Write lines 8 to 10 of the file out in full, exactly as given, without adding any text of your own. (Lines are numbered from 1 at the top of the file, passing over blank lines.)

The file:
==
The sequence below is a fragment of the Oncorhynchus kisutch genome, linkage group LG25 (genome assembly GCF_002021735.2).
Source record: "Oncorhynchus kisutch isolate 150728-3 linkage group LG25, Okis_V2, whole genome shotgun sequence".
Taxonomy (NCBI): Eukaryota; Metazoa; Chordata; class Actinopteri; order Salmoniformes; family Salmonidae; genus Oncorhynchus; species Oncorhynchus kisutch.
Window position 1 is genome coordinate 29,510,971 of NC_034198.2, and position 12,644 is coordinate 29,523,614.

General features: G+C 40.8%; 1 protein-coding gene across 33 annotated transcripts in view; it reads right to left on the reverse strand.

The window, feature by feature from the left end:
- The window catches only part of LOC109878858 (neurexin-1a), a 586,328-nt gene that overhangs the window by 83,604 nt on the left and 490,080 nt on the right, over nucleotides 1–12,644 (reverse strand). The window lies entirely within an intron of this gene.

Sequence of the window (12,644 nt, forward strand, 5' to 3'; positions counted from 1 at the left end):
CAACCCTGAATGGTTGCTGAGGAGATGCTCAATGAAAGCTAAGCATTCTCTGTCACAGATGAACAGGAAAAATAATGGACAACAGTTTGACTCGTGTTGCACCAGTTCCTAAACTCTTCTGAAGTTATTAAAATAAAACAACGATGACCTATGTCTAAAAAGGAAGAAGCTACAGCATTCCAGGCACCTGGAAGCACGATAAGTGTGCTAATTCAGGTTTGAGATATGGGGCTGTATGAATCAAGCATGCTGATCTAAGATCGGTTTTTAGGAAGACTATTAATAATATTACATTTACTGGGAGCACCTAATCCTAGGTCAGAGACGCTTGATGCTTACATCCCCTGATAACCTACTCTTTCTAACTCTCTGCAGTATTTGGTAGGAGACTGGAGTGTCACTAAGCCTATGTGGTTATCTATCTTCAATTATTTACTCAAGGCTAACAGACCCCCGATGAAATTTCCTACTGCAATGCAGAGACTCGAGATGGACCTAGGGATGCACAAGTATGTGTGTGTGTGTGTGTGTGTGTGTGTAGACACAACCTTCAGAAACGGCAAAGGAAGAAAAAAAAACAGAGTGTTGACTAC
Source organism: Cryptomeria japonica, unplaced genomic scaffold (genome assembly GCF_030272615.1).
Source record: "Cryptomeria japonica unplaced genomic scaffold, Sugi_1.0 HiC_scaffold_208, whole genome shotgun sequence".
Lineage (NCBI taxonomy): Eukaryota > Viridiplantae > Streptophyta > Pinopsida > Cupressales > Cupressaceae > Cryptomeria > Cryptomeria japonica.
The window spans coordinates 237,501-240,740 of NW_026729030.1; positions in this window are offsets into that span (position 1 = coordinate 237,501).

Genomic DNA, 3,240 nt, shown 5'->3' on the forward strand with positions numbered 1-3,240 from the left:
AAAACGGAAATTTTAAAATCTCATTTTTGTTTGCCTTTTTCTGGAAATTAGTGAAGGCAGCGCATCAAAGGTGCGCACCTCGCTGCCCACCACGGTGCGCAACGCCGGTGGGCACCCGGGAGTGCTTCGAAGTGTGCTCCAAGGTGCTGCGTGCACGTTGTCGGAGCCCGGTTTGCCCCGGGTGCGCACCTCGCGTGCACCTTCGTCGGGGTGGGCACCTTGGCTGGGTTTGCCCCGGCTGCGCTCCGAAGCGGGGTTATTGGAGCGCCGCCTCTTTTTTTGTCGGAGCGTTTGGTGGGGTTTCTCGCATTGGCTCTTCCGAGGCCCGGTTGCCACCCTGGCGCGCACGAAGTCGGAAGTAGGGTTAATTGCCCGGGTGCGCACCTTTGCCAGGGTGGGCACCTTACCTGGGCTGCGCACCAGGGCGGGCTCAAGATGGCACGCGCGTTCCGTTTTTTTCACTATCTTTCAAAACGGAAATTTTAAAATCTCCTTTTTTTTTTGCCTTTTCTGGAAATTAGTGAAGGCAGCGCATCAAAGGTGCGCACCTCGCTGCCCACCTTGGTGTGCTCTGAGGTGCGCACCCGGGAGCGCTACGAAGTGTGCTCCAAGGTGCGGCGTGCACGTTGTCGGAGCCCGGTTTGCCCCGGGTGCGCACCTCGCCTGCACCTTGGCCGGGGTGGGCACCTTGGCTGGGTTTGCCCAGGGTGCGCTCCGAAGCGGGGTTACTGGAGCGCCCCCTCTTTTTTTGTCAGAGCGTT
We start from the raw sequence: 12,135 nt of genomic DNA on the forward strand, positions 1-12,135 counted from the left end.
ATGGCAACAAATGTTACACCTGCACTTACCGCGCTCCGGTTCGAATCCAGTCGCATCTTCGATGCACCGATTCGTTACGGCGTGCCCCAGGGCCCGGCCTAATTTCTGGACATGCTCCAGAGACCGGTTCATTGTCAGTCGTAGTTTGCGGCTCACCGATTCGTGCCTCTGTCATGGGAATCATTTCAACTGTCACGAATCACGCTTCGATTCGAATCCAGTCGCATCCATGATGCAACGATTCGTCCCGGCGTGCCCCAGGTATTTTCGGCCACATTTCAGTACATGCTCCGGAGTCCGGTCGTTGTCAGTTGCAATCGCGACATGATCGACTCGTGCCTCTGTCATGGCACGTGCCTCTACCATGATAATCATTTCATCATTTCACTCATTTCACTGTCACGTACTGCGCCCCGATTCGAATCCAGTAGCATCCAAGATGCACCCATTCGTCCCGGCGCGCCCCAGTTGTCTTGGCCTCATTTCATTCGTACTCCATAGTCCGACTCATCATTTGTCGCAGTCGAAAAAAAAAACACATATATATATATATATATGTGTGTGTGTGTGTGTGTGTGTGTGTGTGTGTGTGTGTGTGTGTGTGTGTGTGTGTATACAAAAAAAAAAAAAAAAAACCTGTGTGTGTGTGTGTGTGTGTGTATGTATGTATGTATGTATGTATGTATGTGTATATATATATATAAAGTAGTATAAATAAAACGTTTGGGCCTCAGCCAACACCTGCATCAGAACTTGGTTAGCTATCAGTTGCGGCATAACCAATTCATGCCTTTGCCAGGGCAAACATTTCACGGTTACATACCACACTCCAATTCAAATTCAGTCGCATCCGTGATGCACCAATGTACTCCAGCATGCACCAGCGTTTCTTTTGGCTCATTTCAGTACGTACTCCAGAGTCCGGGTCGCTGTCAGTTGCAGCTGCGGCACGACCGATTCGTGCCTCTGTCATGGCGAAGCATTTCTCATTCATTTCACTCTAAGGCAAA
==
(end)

Sequence of the window (12,644 nt, forward strand, 5' to 3'; positions counted from 1 at the left end):
CAACCCTGAATGGTTGCTGAGGAGATGCTCAATGAAAGCTAAGCATTCTCTGTCACAGATGAACAGGAAAAATAATGGACAACAGTTTGACTCGTGTTGCACCAGTTCCTAAACTCTTCTGAAGTTATTAAAATAAAACAACGATGACCTATGTCTAAAAAGGAAGAAGCTACAGCATTCCAGGCACCTGGAAGCACGATAAGTGTGCTAATTCAGGTTTGAGATATGGGGCTGTATGAATCAAGCATGCTGATCTAAGATCGGTTTTTAGGAAGACTATTAATAATATTACATTTACTGGGAGCACCTAATCCTAGGTCAGAGACGCTTGATGCTTACATCCCCTGATAACCTACTCTTTCTAACTCTCTGCAGTATTTGGTAGGAGACTGGAGTGTCACTAAGCCTATGTGGTTATCTATCTTCAATTATTTACTCAAGGCTAACAGACCCCCGATGAAATTTCCTACTGCAATGCAGAGACTCGAGATGGACCTAGGGATGCACAAGTATGTGTGTGTGTGTGTGTGTGTGTGTGTAGACACAACCTTCAGAAACGGCAAAGGAAGAAAAAAAAACAGAGTGTTGACTAC
Source organism: Cryptomeria japonica, unplaced genomic scaffold (genome assembly GCF_030272615.1).